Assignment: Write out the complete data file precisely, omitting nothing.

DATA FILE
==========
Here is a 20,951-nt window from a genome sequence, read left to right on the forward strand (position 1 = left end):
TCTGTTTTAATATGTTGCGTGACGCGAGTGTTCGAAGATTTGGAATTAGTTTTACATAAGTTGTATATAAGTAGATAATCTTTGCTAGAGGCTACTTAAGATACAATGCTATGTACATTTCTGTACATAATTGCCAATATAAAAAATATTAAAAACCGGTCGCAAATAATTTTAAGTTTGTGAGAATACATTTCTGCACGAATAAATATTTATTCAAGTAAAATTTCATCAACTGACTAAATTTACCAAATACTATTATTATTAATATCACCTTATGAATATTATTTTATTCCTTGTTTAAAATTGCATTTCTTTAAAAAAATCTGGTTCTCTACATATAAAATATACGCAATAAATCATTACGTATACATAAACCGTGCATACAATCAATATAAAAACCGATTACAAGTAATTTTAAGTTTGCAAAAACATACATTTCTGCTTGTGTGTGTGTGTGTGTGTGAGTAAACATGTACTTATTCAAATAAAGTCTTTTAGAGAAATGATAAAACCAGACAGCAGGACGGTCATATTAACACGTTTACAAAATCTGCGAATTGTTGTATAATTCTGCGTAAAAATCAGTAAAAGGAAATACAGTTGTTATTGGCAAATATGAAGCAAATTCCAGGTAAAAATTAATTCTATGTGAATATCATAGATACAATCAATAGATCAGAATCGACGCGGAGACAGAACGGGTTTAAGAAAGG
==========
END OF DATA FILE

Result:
Here is a 20,951-nt window from a genome sequence, read left to right on the forward strand (position 1 = left end):
TCTGTTTTAATATGTTGCGTGACGCGAGTGTTCGAAGATTTGGAATTAGTTTTACATAAGTTGTATATAAGTAGATAATCTTTGCTAGAGGCTACTTAAGATACAATGCTATGTACATTTCTGTACATAATTGCCAATATAAAAAATATTAAAAACCGGTCGCAAATAATTTTAAGTTTGTGAGAATACATTTCTGCACGAATAAATATTTATTCAAGTAAAATTTCATCAACTGACTAAATTTACCAAATACTATTATTATTAATATCACCTTATGAATATTATTTTATTCCTTGTTTAAAATTGCATTTCTTTAAAAAAATCTGGTTCTCTACATATAAAATATACGCAATAAATCATTACGTATACATAAACCGTGCATACAATCAATATAAAAACCGATTACAAGTAATTTTAAGTTTGCAAAAACATACATTTCTGCTTGTGTGTGTGTGTGTGTGTGAGTAAACATGTACTTATTCAAATAAAGTCTTTTAGAGAAATGATAAAACCAGACAGCAGGACGGTCATATTAACACGTTTACAAAATCTGCGAATTGTTGTATAATTCTGCGTAAAAATCAGTAAAAGGAAATACAGTTGTTATTGGCAAATATGAAGCAAATTCCAGGTAAAAATTAATTCTATGTGAATATCATAGATACAATCAATAGATCAGAATCGACGCGGAGACAGAACGGGTTTAAGAAAGG